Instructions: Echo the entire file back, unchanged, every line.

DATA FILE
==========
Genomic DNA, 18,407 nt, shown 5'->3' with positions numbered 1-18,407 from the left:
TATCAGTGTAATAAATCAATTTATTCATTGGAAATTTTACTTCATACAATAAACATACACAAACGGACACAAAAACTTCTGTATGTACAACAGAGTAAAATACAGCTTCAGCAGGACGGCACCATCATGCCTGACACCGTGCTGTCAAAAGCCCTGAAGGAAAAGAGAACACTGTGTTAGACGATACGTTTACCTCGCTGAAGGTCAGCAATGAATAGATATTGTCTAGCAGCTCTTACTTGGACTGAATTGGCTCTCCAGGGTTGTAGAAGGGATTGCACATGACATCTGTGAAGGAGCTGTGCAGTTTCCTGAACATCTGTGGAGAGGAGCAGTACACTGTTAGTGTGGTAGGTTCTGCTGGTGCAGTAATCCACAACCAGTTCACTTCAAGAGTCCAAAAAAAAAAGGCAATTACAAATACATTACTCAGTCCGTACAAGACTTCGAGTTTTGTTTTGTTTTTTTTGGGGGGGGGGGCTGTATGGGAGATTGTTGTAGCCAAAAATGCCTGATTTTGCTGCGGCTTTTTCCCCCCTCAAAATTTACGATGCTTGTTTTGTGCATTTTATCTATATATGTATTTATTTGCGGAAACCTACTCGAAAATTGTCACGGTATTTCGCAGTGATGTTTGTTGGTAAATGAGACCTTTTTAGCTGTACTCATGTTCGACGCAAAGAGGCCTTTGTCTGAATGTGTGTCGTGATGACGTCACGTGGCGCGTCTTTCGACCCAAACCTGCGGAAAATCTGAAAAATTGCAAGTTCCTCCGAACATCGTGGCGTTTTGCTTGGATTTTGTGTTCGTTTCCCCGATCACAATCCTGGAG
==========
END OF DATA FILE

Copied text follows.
Genomic DNA, 18,407 nt, shown 5'->3' with positions numbered 1-18,407 from the left:
TATCAGTGTAATAAATCAATTTATTCATTGGAAATTTTACTTCATACAATAAACATACACAAACGGACACAAAAACTTCTGTATGTACAACAGAGTAAAATACAGCTTCAGCAGGACGGCACCATCATGCCTGACACCGTGCTGTCAAAAGCCCTGAAGGAAAAGAGAACACTGTGTTAGACGATACGTTTACCTCGCTGAAGGTCAGCAATGAATAGATATTGTCTAGCAGCTCTTACTTGGACTGAATTGGCTCTCCAGGGTTGTAGAAGGGATTGCACATGACATCTGTGAAGGAGCTGTGCAGTTTCCTGAACATCTGTGGAGAGGAGCAGTACACTGTTAGTGTGGTAGGTTCTGCTGGTGCAGTAATCCACAACCAGTTCACTTCAAGAGTCCAAAAAAAAAAGGCAATTACAAATACATTACTCAGTCCGTACAAGACTTCGAGTTTTGTTTTGTTTTTTTTGGGGGGGGGGGCTGTATGGGAGATTGTTGTAGCCAAAAATGCCTGATTTTGCTGCGGCTTTTTCCCCCCTCAAAATTTACGATGCTTGTTTTGTGCATTTTATCTATATATGTATTTATTTGCGGAAACCTACTCGAAAATTGTCACGGTATTTCGCAGTGATGTTTGTTGGTAAATGAGACCTTTTTAGCTGTACTCATGTTCGACGCAAAGAGGCCTTTGTCTGAATGTGTGTCGTGATGACGTCACGTGGCGCGTCTTTCGACCCAAACCTGCGGAAAATCTGAAAAATTGCAAGTTCCTCCGAACATCGTGGCGTTTTGCTTGGATTTTGTGTTCGTTTCCCCGATCACAATCCTGGAG